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17. März 2016
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Trotz Gegenwinds in Form schwachen Wirtschaftswachstums, niedriger Zinsen und strengerer Regulierung hält die Erholung der europäischen Banken an. 2015 ist das Kerngeschäft der Banken mit dem Privatsektor auf den Wachstumspfad zurückgekehrt, sind die Erträge gestiegen und die Risikovorsorge für mögliche Kreditausfälle erneut zurückgegangen. Die Branche ist profitabler und widerstandsfähiger geworden. Die europäischen Banken stehen weiter vor vielen Herausforderungen, aber sie sind eindeutig auf dem richtigen Weg (nur auf Englisch verfügbar). [mehr]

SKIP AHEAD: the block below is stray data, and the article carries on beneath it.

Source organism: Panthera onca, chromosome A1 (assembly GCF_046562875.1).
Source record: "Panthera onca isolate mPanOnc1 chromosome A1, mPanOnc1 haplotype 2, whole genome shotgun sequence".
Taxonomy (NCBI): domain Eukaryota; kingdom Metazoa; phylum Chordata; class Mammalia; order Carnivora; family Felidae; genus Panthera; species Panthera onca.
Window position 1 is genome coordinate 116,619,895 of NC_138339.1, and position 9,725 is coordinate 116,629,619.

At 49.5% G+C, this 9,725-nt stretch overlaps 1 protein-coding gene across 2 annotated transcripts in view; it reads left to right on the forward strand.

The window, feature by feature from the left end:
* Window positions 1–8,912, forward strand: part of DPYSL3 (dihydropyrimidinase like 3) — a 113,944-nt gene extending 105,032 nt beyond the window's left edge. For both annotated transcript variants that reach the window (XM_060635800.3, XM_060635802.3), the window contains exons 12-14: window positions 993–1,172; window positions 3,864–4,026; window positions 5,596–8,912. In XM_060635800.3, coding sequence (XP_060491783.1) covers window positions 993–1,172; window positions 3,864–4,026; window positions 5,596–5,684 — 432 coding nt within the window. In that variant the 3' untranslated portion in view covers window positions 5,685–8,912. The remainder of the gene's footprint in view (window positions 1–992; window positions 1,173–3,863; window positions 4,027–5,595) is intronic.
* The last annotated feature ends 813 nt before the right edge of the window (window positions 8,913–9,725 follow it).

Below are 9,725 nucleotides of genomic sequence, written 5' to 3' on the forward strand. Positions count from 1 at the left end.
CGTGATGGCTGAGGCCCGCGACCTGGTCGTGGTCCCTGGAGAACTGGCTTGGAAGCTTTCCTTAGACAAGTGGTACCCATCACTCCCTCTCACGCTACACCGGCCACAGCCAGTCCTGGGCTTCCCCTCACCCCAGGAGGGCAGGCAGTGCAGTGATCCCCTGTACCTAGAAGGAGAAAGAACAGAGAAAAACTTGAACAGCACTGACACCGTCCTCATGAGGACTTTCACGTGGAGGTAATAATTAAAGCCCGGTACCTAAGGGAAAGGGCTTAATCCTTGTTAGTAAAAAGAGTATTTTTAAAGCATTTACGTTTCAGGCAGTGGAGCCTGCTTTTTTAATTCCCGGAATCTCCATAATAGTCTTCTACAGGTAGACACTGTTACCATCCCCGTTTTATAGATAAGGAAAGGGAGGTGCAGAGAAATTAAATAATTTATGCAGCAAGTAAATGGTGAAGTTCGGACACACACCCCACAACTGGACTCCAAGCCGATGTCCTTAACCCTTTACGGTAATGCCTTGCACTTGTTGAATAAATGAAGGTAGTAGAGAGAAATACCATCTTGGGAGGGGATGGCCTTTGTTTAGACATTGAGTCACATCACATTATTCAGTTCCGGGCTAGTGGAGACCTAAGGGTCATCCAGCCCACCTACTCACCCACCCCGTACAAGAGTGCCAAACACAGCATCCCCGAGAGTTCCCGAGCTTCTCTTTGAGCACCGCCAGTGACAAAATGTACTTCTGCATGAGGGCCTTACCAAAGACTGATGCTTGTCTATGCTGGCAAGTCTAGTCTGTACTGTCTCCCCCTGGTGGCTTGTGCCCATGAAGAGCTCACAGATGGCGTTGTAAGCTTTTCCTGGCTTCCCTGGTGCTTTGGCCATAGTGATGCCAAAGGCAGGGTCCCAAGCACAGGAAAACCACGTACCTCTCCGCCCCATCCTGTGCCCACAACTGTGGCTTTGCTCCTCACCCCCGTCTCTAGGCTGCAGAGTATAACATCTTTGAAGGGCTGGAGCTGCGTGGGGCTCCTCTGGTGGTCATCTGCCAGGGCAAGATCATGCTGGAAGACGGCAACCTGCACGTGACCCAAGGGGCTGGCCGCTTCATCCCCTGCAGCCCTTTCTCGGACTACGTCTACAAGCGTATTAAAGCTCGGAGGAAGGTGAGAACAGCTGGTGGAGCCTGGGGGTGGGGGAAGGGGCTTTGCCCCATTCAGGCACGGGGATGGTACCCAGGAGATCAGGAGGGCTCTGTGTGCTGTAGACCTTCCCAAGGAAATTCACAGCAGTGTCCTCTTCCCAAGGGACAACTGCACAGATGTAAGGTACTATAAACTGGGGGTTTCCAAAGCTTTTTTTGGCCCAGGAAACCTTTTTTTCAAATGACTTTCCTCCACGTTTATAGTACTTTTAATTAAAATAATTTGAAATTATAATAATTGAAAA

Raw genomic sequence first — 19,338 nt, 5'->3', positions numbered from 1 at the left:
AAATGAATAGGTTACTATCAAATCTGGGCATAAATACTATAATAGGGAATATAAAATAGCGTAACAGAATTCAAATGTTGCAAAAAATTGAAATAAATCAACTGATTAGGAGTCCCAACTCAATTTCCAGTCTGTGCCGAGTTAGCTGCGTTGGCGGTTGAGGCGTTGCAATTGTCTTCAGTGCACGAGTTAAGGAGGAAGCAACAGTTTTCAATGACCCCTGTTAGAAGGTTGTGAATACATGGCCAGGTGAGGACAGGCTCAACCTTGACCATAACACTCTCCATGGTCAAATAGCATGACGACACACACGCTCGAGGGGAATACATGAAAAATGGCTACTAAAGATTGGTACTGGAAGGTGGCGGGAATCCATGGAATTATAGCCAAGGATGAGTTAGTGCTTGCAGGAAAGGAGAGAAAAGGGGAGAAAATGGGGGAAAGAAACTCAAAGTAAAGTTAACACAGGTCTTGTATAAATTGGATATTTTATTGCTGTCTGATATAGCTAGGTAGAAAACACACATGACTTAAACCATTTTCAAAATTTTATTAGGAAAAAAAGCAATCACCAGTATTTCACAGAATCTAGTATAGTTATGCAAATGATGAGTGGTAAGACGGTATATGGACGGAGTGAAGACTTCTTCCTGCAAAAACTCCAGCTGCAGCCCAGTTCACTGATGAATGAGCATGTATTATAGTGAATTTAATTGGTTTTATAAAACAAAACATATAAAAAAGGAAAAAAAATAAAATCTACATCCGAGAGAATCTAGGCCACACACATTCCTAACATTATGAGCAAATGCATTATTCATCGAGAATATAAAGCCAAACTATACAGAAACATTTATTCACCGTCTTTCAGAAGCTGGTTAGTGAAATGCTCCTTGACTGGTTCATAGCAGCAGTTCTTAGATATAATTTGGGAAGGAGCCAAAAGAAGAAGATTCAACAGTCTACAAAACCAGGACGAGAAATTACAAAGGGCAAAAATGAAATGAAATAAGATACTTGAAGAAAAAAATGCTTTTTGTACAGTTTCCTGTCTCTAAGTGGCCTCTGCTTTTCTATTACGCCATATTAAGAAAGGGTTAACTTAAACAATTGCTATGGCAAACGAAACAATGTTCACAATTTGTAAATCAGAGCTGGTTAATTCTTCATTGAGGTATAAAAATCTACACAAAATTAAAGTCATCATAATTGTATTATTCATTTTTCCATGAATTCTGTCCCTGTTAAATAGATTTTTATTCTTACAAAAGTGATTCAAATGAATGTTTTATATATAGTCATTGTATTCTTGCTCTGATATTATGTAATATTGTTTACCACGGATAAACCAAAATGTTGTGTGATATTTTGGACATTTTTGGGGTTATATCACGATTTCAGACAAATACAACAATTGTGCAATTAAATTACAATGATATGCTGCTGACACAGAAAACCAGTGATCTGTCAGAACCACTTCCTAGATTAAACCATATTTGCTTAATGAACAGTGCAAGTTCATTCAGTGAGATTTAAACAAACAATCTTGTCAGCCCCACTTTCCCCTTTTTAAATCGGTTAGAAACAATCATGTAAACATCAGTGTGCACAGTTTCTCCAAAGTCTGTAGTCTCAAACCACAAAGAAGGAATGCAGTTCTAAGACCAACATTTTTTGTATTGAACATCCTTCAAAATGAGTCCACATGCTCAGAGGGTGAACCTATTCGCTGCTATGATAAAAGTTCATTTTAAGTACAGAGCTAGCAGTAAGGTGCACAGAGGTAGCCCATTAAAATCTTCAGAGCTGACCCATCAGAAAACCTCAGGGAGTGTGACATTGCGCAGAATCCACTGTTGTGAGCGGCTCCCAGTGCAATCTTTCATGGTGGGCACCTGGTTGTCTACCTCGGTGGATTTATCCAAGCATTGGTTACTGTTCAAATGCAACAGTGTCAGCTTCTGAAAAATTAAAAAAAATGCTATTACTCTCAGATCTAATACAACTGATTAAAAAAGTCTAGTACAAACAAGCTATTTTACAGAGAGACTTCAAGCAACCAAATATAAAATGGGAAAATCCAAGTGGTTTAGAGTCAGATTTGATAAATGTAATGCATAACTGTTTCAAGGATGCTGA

Europäische Banken: Die Wahrheit liegt in den nackten Zahlen – Fortschritt im Jahr 2015 Seite 1 von 3 Aktueller Kommentar Europäische Banken: Die Wahrheit liegt in den nackten Zahlen – Fortschritt im Jahr 2015 17. März 2016 Trotz Gegenwinds in Form schwachen Wirtschaftswachstums, niedriger Zinsen und strengerer Regulierung hält die Erholung der europäischen Banken an. 2015 ist das Kerngeschäft der Banken mit dem Privatsektor auf den Wachstumspfad zurückgekehrt, sind die Erträge gestiegen und die Risikovorsorge für mögliche Kreditausfälle erneut zurückgegangen. Die Branche ist profitabler und widerstandsfähiger geworden. Die europäischen Banken stehen weiter vor vielen Herausforderungen, aber sie sind eindeutig auf dem richtigen Weg (nur auf Englisch verfügbar). Even though the public’s and regulators’ stance towards the sector remains critical, European banks in fact continue to turn around their fortunes for the better. In 2015, the industry’s fundamentals improved on most accounts, despite an unfavourable external environment of slowing global growth, rock-bottom interest rates and stricter regulation. In the euro area, lending to the private sector has picked up and in 2015 expanded year-over-year for the first time since 2011 (+1.1%). Loan volumes with private households grew by 2.1%, while they stayed flat with firms (ending a three-year slump). Lending benefited from a further decline in interest rates to new record lows: on average, customers now need to pay only 2.5% for a new mortgage or 1.5% for a new business loan of more than EUR 1 m. On banks’ liability side, deposits from the private sector were even up 3.4%, similar to previous years, despite extremely low and declining deposit rates. Funding obviously continues to be not a major problem for the banking sector currently. Total assets were down 1.2% on the year. The situation was similar at the 23 largest European banks, which account for about half of the total market – they saw their balance sheets shrink by an average of 2% yoy (however, that follows a 10% increase the year before). Renewed pressure to build more capital led the banks to raise their total equity by 6%. As a result, they were able to push up their fully loaded CET1 ratio by a full percentage point to 12.7% on average now – significantly above the level originally agreed under Basel III, but often not comfortably higher than e.g. the ECB’s new SREP requirements. The latter, together with the discussion about a higher leverage ratio and other tighter measures (such as those stemming from the “Fundamental review of the trading book” or the proposal to introduce capital requirements for interest rate risk in the banking book), have prompted another round of capital strengthening initiatives by (particularly larger) banks. The transitional CET1 ratio rose to 13.5%, hence virtually doubled compared with the end of 2008 (7%), in spite of much more generous definitions at the time. Part of the improvement last year was due to a slight reduction (-0.6%) in risk-weighted assets. The RWA intensity in terms of total assets remains almost exactly at one-third, way below the figure in America − at the 7 largest US banks it is more than twice as high. As a consequence, on the other hand, for all the fuss about European banks, they continue to be better capitalised on the fully loaded CET1 measure, which is only 11.7% on average at their US counterparts. Aktueller Kommentar Seite 2 von 3 Progress is also visible in European banks’ profit and loss accounts, admittedly from a low starting point and also due to positive exchange rate effects, i.e. the lower euro. 2015 saw broad- based revenue growth; net interest income rose 7% yoy, in part benefiting from the return of volume growth. Fees and commissions were up 5.5% and trading income even 17%, pushing total revenues a whopping 8% higher. As in 2014, operating expenses expanded even a bit more quickly, by almost 10%, though still less in absolute terms. Combined with a further fall in loan loss provisions (-18% to the lowest level since 2007), this resulted in a jump in net income by more than a third, to nearly EUR 60 bn. This is the best figure since the financial crisis, bar 2010, but at the same time less than half the pre-crisis record (in absolute terms, not with regard to ROE – the nominal equity base has also doubled since then!). Most leading banks now publish two new indicators: the leverage ratio and the liquidity coverage ratio (LCR). The former shows a wide dispersion, which is not surprising, however, as it very much depends on a bank’s business model, with capital market-intensive franchises somewhat at a disadvantage. The average leverage ratio of Europe’s largest banks improved 0.5 pp yoy to 4.8%, with further increases likely in the next few years. The LCR is not yet disclosed publicly by all banks, but looks to be less of a binding constraint for banks’ management: in all cases with available data it is comfortably above the official threshold of 100%, having risen a full 10 pp to currently 141% on average. What about the outlook? There are still several challenges facing European banks. i) Profitability is not yet back to sustainable levels in most parts of the industry. The ECB’s monetary policy continues to pressure interest margins and costs remain too high at many institutions. ii) New competitors – other financial intermediaries (shadow banks) as well as FinTechs – are trying to grab market share. Digitalisation has enabled low-cost, high-speed, easy-to-deal-with alternative ways to conduct finance and the incumbents have to carefully manage a balancing act between cash-cow legacy franchises and the need to adopt disruptive new technologies. iii) Policymakers have embarked on the above-mentioned new round of regulatory tightening, sometimes called Basel IV, which again might put the brakes on some banking activities. Non-traditional competitors often benefit from supervisors’ lenience, i.e. arbitrage. iv) The macroeconomic environment has become more fragile in the past few months, particularly outside Europe. Global GDP is forecast to grow by only 3% this year, the least since the Great Recession in 2009 and substantially below potential. Within Europe, however, the outlook remains solid (expected growth in the EU 2016: close to 2%) which should support the banking sector. Hence, although the industry is far from being fully back on track, it is overall clearly developing in the right direction and has tremendously ramped up its defences against another financial crisis. European banks may not be the most successful or glamorous but are probably at their most robust and resilient in decades.             Autor: Jan Schildbach (+49) 69 910-31717 mehr zum Research-Bereich Banken, Finanzmärkte und Regulierung Aktuelle Kommentare - Archiv     Aktueller Kommentar Seite 3 von 3   © Copyright 2016. Deutsche Bank AG, Deutsche Bank Research, 60262 Frankfurt am Main, Deutschland. Alle Rechte vorbehalten. Bei Zitaten wird um Quellenangabe „Deutsche Bank Research“ gebeten. Die vorstehenden Angaben stellen keine Anlage-, Rechts- oder Steuerberatung dar. Alle Meinungsaussagen geben die aktuelle Einschätzung des Verfassers wieder, die nicht notwendigerweise der Meinung der Deutsche Bank AG oder ihrer assoziierten Unternehmen entspricht. 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